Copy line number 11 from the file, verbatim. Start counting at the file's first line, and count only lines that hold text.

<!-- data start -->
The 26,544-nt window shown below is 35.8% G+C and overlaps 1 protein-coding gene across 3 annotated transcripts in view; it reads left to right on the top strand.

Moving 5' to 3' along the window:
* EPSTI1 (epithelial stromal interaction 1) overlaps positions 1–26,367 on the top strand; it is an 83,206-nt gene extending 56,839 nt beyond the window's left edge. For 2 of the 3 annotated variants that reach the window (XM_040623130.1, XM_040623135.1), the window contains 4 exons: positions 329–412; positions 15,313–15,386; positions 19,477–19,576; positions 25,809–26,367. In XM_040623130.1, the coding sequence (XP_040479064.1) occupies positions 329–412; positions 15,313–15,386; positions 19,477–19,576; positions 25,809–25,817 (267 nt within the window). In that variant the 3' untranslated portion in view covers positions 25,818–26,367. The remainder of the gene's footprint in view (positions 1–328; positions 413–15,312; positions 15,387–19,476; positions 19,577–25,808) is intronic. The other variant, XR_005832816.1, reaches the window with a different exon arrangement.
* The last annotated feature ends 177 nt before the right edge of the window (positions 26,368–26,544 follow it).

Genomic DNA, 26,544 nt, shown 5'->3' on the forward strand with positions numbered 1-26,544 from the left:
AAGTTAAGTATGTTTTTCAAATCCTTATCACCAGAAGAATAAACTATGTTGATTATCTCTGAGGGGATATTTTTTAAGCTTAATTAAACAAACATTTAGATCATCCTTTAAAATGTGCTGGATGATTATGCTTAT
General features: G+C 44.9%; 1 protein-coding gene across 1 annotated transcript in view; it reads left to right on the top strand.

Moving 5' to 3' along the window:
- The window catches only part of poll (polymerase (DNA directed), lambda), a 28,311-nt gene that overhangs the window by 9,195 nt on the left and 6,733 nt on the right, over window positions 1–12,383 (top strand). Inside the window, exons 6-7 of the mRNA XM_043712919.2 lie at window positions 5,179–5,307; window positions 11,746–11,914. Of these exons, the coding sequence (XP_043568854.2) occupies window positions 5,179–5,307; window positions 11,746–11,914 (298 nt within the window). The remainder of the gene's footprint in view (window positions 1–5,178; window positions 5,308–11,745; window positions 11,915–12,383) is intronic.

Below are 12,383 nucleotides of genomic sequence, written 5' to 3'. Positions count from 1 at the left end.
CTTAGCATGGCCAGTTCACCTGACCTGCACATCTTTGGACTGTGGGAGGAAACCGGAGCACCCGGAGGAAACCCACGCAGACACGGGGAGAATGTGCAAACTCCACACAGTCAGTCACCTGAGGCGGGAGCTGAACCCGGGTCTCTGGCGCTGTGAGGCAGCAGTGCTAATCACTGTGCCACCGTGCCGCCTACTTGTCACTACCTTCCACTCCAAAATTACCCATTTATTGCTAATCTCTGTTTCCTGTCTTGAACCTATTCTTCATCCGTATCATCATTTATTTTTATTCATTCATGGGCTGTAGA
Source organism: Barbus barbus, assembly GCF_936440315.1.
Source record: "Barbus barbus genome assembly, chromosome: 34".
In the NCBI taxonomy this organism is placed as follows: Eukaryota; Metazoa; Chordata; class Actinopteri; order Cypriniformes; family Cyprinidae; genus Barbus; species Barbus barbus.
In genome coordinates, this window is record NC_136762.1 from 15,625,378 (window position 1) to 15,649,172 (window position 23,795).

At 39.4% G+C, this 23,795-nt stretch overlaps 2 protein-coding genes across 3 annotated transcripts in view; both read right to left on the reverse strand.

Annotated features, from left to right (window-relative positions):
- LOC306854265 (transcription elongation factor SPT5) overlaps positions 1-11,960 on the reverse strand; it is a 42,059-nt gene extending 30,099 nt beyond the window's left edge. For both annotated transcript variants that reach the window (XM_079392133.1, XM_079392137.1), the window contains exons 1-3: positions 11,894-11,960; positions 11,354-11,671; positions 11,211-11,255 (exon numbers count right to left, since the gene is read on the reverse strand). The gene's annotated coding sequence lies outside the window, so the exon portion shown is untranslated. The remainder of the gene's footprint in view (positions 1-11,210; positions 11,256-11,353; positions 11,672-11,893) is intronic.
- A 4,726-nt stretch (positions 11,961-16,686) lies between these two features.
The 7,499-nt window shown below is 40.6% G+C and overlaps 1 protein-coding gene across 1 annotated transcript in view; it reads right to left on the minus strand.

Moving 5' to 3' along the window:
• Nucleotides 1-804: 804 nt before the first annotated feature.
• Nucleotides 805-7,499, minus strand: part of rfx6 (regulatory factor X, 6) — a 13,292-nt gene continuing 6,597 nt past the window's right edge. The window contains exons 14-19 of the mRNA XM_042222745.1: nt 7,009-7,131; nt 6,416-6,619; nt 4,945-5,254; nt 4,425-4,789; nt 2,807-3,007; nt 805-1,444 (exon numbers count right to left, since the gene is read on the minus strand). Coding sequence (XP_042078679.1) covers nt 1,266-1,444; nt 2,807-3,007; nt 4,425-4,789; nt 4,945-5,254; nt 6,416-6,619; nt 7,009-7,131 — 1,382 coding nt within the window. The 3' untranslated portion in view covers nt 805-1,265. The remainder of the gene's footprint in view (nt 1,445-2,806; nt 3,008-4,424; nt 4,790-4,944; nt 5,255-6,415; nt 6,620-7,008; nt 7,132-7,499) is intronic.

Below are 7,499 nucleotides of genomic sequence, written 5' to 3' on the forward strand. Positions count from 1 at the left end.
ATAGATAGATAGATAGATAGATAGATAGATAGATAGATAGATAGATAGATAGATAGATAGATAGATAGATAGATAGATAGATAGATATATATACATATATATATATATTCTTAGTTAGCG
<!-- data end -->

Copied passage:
CTTAGCATGGCCAGTTCACCTGACCTGCACATCTTTGGACTGTGGGAGGAAACCGGAGCACCCGGAGGAAACCCACGCAGACACGGGGAGAATGTGCAAACTCCACACAGTCAGTCACCTGAGGCGGGAGCTGAACCCGGGTCTCTGGCGCTGTGAGGCAGCAGTGCTAATCACTGTGCCACCGTGCCGCCTACTTGTCACTACCTTCCACTCCAAAATTACCCATTTATTGCTAATCTCTGTTTCCTGTCTTGAACCTATTCTTCATCCGTATCATCATTTATTTTTATTCATTCATGGGCTGTAGA